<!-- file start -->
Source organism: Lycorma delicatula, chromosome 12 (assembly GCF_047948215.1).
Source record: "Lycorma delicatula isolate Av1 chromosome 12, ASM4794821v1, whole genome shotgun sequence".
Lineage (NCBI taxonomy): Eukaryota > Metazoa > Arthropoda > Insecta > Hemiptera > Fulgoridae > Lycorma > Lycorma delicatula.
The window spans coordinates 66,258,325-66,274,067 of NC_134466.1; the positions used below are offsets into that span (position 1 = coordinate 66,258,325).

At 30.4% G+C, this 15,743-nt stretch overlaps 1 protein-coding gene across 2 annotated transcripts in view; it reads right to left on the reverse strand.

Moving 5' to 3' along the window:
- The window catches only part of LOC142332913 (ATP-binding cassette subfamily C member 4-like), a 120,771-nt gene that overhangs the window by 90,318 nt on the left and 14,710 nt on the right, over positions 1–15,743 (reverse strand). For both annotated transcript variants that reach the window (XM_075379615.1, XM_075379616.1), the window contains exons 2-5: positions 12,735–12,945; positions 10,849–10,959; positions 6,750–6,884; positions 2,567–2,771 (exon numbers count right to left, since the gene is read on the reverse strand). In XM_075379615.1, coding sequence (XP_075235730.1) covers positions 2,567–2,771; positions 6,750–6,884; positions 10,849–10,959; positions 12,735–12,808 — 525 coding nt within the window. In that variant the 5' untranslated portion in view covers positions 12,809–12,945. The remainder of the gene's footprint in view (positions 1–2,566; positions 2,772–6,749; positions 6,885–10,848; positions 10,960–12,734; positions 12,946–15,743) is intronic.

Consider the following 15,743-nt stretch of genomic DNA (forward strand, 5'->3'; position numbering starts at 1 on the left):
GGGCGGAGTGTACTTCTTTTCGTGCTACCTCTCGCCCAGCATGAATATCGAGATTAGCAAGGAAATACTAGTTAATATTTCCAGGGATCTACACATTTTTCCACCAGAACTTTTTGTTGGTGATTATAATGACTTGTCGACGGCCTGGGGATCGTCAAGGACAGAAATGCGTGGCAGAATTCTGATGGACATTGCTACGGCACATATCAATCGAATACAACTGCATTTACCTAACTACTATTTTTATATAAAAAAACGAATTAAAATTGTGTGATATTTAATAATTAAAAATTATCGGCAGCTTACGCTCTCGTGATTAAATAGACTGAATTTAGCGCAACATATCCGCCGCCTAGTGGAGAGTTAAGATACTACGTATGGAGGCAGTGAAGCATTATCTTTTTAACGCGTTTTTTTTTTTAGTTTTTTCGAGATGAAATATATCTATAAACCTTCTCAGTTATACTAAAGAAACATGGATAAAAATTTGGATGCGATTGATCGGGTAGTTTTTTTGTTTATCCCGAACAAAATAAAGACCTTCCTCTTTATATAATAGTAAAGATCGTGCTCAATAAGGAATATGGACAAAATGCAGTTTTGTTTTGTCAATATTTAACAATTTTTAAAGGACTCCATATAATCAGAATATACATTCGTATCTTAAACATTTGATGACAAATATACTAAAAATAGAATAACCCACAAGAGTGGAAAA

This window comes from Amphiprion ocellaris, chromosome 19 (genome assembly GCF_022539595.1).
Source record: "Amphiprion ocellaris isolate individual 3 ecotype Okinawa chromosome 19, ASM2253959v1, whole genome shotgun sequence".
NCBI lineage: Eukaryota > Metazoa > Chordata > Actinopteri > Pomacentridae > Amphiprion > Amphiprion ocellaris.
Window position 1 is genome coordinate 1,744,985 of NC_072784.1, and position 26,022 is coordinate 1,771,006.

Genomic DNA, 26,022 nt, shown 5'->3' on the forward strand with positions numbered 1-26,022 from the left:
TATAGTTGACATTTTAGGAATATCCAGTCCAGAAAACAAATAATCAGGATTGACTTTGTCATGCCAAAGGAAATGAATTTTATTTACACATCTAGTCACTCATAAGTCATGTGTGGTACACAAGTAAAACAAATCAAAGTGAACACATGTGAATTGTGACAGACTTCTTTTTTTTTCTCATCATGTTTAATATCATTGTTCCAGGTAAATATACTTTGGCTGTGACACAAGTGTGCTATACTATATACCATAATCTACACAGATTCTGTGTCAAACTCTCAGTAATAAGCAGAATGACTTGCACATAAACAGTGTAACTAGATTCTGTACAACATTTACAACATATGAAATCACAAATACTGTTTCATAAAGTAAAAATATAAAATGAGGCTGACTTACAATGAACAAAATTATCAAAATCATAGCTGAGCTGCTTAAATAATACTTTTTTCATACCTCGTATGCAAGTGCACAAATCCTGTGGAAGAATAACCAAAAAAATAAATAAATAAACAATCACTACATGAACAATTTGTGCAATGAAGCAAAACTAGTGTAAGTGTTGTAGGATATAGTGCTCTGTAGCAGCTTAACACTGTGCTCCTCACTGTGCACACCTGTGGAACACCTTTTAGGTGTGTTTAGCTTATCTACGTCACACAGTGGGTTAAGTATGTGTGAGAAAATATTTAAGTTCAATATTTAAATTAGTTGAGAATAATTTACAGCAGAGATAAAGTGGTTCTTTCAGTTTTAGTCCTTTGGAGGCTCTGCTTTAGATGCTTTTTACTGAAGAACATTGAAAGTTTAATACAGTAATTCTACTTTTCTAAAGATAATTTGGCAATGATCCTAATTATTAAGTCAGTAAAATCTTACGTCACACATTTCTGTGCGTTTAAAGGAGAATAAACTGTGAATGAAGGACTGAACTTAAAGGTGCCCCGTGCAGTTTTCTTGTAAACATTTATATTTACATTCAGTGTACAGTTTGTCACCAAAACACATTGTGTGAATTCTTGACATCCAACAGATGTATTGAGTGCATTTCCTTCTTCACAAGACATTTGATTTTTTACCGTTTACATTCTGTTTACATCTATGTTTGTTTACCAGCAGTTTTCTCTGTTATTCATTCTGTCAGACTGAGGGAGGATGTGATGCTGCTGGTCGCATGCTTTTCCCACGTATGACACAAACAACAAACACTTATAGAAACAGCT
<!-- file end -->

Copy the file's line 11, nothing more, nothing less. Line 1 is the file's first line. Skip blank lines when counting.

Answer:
Source record: "Amphiprion ocellaris isolate individual 3 ecotype Okinawa chromosome 19, ASM2253959v1, whole genome shotgun sequence".